WHY DID I SAY THERE WAS no malice in Cora? Of course there must have been malice-aforethought, fresh off the griddle and warmed on a double boiler. Every woman hates her husband after the first ten years. That I should exempt Cora is more evidence of the thrall I was in to New England Wasps. Not all Wasps, only the genuine Massachusetts Bay Colony Wasps; they’re the ones, especially the Bostonians who with no effort can trace themselves to the Danas and Parkmans, all those characters, real in life or books—they’re the ones who got to me, whose influence I must watch for and stamp out.
I first discovered them in the Tampa public library when I was a kid, and they have ruined my life. The Emersons and Alcotts and Prescotts. I used to roller-skate to the library from Ybor City— carrying the books in a bundle held together by an old belt of Grandpa’s—through the outer boundaries of where they (the dumb white Southerners) lived, putting on a sober and polite face when it was no longer Latins watching me go by, and I would come home, each Saturday noon, with another batch to make the coming week livable. A regular Saturday Evening Post cover, the sight of me. I knew it, too: oh, what a good boy am I, I thought. No wonder I grew up into an intellectual.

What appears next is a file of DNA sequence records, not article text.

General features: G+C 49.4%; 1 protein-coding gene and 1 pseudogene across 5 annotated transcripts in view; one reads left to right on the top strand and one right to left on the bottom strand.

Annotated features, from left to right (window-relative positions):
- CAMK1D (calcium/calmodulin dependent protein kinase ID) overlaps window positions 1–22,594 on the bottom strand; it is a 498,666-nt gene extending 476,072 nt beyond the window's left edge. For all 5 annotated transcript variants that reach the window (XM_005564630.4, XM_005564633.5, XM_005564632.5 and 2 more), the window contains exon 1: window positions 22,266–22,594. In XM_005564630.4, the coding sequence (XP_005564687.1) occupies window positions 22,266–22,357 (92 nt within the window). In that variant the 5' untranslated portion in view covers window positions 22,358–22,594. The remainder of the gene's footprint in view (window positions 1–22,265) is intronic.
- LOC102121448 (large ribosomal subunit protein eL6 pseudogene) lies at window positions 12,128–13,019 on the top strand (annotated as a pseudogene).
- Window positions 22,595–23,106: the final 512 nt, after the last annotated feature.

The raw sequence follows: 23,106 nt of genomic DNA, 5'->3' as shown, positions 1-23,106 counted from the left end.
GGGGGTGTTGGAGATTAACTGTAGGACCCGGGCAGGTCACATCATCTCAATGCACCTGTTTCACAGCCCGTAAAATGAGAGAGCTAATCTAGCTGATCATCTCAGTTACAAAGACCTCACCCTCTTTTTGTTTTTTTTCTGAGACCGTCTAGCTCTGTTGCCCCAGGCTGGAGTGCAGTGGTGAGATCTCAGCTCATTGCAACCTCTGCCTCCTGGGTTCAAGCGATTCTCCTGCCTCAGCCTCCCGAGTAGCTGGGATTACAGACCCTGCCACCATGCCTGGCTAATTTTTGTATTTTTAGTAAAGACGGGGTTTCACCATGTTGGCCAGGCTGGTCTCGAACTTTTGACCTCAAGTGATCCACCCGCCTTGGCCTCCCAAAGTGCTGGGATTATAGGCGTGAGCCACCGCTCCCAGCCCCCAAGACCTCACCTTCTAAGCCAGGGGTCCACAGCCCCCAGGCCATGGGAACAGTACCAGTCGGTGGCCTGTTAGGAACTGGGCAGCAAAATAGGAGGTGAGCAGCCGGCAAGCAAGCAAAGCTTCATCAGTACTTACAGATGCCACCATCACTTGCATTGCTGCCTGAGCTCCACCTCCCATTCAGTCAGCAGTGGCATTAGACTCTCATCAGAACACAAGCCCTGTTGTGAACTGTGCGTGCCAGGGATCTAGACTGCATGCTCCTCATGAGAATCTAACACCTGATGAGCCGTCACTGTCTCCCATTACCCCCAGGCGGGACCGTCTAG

There is a whole dark side to poor kids reading books with veneration. Mr. Carnegie should have been told about that while he was alive. Not just that he stole from the workers the money for those red-brick buildings. To start with, I believed throughout my youth that anything that was printed was, of course, beyond criticism. It was printed, wasn’t it? That kind of attitude leads